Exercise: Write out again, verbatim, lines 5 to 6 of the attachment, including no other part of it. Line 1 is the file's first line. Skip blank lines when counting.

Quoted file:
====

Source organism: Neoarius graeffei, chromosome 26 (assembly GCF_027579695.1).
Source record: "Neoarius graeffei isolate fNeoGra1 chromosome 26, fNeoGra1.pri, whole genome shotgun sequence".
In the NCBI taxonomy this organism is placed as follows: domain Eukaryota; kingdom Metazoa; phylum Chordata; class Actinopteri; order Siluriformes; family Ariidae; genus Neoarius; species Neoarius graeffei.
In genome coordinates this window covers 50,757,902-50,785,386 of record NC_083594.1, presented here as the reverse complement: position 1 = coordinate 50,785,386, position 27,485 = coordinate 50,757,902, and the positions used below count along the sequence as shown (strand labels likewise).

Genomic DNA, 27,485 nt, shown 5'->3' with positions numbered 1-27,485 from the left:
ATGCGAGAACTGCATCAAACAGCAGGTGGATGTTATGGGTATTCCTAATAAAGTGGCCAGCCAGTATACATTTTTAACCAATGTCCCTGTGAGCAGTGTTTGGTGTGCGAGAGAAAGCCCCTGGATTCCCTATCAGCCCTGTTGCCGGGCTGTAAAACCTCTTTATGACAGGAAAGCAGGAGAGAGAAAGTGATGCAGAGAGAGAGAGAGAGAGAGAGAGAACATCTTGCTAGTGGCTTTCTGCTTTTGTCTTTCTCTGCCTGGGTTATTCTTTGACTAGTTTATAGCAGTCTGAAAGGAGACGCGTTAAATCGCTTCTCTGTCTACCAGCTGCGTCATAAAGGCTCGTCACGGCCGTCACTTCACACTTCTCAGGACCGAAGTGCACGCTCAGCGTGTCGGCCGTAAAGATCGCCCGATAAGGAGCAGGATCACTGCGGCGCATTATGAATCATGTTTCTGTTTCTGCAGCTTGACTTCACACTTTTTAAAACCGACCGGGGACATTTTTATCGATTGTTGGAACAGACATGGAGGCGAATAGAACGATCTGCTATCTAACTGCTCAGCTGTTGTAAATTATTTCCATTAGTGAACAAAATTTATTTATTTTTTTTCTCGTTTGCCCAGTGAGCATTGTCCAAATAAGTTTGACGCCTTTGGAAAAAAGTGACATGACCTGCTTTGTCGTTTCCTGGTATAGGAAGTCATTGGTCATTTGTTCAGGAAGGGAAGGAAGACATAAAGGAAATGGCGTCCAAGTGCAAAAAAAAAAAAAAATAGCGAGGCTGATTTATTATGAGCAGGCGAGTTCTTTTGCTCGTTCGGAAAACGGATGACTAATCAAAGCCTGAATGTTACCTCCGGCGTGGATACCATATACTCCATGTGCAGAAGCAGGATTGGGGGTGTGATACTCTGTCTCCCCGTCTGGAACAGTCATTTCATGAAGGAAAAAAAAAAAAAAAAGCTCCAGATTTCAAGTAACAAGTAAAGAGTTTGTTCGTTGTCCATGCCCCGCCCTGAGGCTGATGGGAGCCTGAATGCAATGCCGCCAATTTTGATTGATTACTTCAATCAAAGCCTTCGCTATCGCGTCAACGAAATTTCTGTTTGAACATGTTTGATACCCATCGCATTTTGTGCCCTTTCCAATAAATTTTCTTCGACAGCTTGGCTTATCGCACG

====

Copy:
Genomic DNA, 27,485 nt, shown 5'->3' with positions numbered 1-27,485 from the left:
ATGCGAGAACTGCATCAAACAGCAGGTGGATGTTATGGGTATTCCTAATAAAGTGGCCAGCCAGTATACATTTTTAACCAATGTCCCTGTGAGCAGTGTTTGGTGTGCGAGAGAAAGCCCCTGGATTCCCTATCAGCCCTGTTGCCGGGCTGTAAAACCTCTTTATGACAGGAAAGCAGGAGAGAGAAAGTGATGCAGAGAGAGAGAGAGAGAGAGAGAGAACATCTTGCTAGTGGCTTTCTGCTTTTGTCTTTCTCTGCCTGGGTTATTCTTTGACTAGTTTATAGCAGTCTGAAAGGAGACGCGTTAAATCGCTTCTCTGTCTACCAGCTGCGTCATAAAGGCTCGTCACGGCCGTCACTTCACACTTCTCAGGACCGAAGTGCACGCTCAGCGTGTCGGCCGTAAAGATCGCCCGATAAGGAGCAGGATCACTGCGGCGCATTATGAATCATGTTTCTGTTTCTGCAGCTTGACTTCACACTTTTTAAAACCGACCGGGGACATTTTTATCGATTGTTGGAACAGACATGGAGGCGAATAGAACGATCTGCTATCTAACTGCTCAGCTGTTGTAAATTATTTCCATTAGTGAACAAAATTTATTTATTTTTTTTCTCGTTTGCCCAGTGAGCATTGTCCAAATAAGTTTGACGCCTTTGGAAAAAAGTGACATGACCTGCTTTGTCGTTTCCTGGTATAGGAAGTCATTGGTCATTTGTTCAGGAAGGGAAGGAAGACATAAAGGAAATGGCGTCCAAGTGCAAAAAAAAAAAAAAATAGCGAGGCTGATTTATTATGAGCAGGCGAGTTCTTTTGCTCGTTCGGAAAACGGATGACTAATCAAAGCCTGAATGTTACCTCCGGCGTGGATACCATATACTCCATGTGCAGAAGCAGGATTGGGGGTGTGATACTCTGTCTCCCCGTCTGGAACAGTCATTTCATGAAGGAAAAAAAAAAAAAAAAGCTCCAGATTTCAAGTAACAAGTAAAGAGTTTGTTCGTTGTCCATGCCCCGCCCTGAGGCTGATGGGAGCCTGAATGCAATGCCGCCAATTTTGATTGATTACTTCAATCAAAGCCTTCGCTATCGCGTCAACGAAATTTCTGTTTGAACATGTTTGATACCCATCGCATTTTGTGCCCTTTCCAATAAATTTTCTTCGACAGCTTGGCTTATCGCACG